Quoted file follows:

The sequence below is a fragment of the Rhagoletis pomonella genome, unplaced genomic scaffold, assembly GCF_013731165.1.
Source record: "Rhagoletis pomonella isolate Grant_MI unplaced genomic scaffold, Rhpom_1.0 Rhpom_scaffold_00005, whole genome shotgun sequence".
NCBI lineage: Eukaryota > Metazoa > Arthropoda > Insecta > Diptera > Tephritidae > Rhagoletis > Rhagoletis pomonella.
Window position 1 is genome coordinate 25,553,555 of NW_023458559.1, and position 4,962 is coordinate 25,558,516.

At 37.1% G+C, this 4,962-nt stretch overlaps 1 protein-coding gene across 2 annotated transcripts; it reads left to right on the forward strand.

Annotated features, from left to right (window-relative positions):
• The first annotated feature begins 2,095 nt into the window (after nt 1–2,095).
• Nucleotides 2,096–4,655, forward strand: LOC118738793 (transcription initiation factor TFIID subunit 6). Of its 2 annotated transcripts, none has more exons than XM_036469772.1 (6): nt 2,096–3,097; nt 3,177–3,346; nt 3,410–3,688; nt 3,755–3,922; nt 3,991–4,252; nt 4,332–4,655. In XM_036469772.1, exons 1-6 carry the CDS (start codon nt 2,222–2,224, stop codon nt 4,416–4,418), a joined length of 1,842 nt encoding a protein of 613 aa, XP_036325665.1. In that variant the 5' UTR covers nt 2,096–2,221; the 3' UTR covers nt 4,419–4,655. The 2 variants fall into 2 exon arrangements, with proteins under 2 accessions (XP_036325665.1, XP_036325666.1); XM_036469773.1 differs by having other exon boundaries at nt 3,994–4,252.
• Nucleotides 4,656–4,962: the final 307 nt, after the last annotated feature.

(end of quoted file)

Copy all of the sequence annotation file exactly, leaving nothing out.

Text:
The sequence below is a fragment of the Rhagoletis pomonella genome, unplaced genomic scaffold, assembly GCF_013731165.1.
Source record: "Rhagoletis pomonella isolate Grant_MI unplaced genomic scaffold, Rhpom_1.0 Rhpom_scaffold_00005, whole genome shotgun sequence".
NCBI lineage: Eukaryota > Metazoa > Arthropoda > Insecta > Diptera > Tephritidae > Rhagoletis > Rhagoletis pomonella.
Window position 1 is genome coordinate 25,553,555 of NW_023458559.1, and position 4,962 is coordinate 25,558,516.

At 37.1% G+C, this 4,962-nt stretch overlaps 1 protein-coding gene across 2 annotated transcripts; it reads left to right on the forward strand.

Annotated features, from left to right (window-relative positions):
• The first annotated feature begins 2,095 nt into the window (after nt 1–2,095).
• Nucleotides 2,096–4,655, forward strand: LOC118738793 (transcription initiation factor TFIID subunit 6). Of its 2 annotated transcripts, none has more exons than XM_036469772.1 (6): nt 2,096–3,097; nt 3,177–3,346; nt 3,410–3,688; nt 3,755–3,922; nt 3,991–4,252; nt 4,332–4,655. In XM_036469772.1, exons 1-6 carry the CDS (start codon nt 2,222–2,224, stop codon nt 4,416–4,418), a joined length of 1,842 nt encoding a protein of 613 aa, XP_036325665.1. In that variant the 5' UTR covers nt 2,096–2,221; the 3' UTR covers nt 4,419–4,655. The 2 variants fall into 2 exon arrangements, with proteins under 2 accessions (XP_036325665.1, XP_036325666.1); XM_036469773.1 differs by having other exon boundaries at nt 3,994–4,252.
• Nucleotides 4,656–4,962: the final 307 nt, after the last annotated feature.